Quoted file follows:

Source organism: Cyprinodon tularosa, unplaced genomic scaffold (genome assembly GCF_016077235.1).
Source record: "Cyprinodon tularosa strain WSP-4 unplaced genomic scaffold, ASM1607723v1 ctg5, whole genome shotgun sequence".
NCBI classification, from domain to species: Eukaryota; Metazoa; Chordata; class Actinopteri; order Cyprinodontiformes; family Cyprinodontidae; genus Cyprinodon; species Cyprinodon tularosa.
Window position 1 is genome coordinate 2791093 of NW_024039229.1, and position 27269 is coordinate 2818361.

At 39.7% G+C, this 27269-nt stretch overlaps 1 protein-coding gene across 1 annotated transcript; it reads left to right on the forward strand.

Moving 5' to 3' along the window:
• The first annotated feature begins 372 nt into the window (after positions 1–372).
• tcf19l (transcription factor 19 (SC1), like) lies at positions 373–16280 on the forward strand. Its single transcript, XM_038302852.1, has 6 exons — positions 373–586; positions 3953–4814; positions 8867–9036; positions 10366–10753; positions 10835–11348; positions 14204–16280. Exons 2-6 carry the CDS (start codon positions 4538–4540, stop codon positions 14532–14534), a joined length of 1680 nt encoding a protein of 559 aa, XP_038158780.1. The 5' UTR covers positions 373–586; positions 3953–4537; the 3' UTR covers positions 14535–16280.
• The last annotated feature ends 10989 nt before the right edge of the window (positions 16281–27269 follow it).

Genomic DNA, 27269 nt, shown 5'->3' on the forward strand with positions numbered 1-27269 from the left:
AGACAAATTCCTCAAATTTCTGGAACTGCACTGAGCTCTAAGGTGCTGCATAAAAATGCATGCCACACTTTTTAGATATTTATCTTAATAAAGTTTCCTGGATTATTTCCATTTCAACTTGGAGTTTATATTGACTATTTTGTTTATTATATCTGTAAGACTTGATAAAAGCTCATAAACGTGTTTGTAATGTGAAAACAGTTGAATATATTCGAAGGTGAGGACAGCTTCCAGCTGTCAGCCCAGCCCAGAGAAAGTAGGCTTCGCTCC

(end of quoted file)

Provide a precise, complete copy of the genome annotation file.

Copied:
Source organism: Cyprinodon tularosa, unplaced genomic scaffold (genome assembly GCF_016077235.1).
Source record: "Cyprinodon tularosa strain WSP-4 unplaced genomic scaffold, ASM1607723v1 ctg5, whole genome shotgun sequence".
NCBI classification, from domain to species: Eukaryota; Metazoa; Chordata; class Actinopteri; order Cyprinodontiformes; family Cyprinodontidae; genus Cyprinodon; species Cyprinodon tularosa.
Window position 1 is genome coordinate 2791093 of NW_024039229.1, and position 27269 is coordinate 2818361.

At 39.7% G+C, this 27269-nt stretch overlaps 1 protein-coding gene across 1 annotated transcript; it reads left to right on the forward strand.

Moving 5' to 3' along the window:
• The first annotated feature begins 372 nt into the window (after positions 1–372).
• tcf19l (transcription factor 19 (SC1), like) lies at positions 373–16280 on the forward strand. Its single transcript, XM_038302852.1, has 6 exons — positions 373–586; positions 3953–4814; positions 8867–9036; positions 10366–10753; positions 10835–11348; positions 14204–16280. Exons 2-6 carry the CDS (start codon positions 4538–4540, stop codon positions 14532–14534), a joined length of 1680 nt encoding a protein of 559 aa, XP_038158780.1. The 5' UTR covers positions 373–586; positions 3953–4537; the 3' UTR covers positions 14535–16280.
• The last annotated feature ends 10989 nt before the right edge of the window (positions 16281–27269 follow it).

Genomic DNA, 27269 nt, shown 5'->3' on the forward strand with positions numbered 1-27269 from the left:
AGACAAATTCCTCAAATTTCTGGAACTGCACTGAGCTCTAAGGTGCTGCATAAAAATGCATGCCACACTTTTTAGATATTTATCTTAATAAAGTTTCCTGGATTATTTCCATTTCAACTTGGAGTTTATATTGACTATTTTGTTTATTATATCTGTAAGACTTGATAAAAGCTCATAAACGTGTTTGTAATGTGAAAACAGTTGAATATATTCGAAGGTGAGGACAGCTTCCAGCTGTCAGCCCAGCCCAGAGAAAGTAGGCTTCGCTCC